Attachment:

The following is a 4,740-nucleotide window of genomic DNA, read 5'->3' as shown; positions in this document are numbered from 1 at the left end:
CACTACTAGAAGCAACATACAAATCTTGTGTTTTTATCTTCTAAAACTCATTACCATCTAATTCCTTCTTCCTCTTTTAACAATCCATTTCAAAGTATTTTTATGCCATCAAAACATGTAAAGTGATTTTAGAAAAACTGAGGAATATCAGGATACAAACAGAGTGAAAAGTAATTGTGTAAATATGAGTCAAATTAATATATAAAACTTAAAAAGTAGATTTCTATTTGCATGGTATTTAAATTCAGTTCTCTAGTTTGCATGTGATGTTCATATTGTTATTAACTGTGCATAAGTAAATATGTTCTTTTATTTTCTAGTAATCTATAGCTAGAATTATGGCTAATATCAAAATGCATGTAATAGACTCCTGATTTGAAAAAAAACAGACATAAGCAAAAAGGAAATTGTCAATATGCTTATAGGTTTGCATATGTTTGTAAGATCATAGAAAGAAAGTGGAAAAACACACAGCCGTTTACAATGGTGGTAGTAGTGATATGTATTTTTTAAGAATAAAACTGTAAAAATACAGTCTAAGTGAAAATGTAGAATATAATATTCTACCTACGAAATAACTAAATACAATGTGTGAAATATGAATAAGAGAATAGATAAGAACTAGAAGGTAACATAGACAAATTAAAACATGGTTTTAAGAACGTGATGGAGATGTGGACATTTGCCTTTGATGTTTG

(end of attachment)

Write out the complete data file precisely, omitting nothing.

The following is a 4,740-nucleotide window of genomic DNA, read 5'->3' as shown; positions in this document are numbered from 1 at the left end:
CACTACTAGAAGCAACATACAAATCTTGTGTTTTTATCTTCTAAAACTCATTACCATCTAATTCCTTCTTCCTCTTTTAACAATCCATTTCAAAGTATTTTTATGCCATCAAAACATGTAAAGTGATTTTAGAAAAACTGAGGAATATCAGGATACAAACAGAGTGAAAAGTAATTGTGTAAATATGAGTCAAATTAATATATAAAACTTAAAAAGTAGATTTCTATTTGCATGGTATTTAAATTCAGTTCTCTAGTTTGCATGTGATGTTCATATTGTTATTAACTGTGCATAAGTAAATATGTTCTTTTATTTTCTAGTAATCTATAGCTAGAATTATGGCTAATATCAAAATGCATGTAATAGACTCCTGATTTGAAAAAAAACAGACATAAGCAAAAAGGAAATTGTCAATATGCTTATAGGTTTGCATATGTTTGTAAGATCATAGAAAGAAAGTGGAAAAACACACAGCCGTTTACAATGGTGGTAGTAGTGATATGTATTTTTTAAGAATAAAACTGTAAAAATACAGTCTAAGTGAAAATGTAGAATATAATATTCTACCTACGAAATAACTAAATACAATGTGTGAAATATGAATAAGAGAATAGATAAGAACTAGAAGGTAACATAGACAAATTAAAACATGGTTTTAAGAACGTGATGGAGATGTGGACATTTGCCTTTGATGTTTG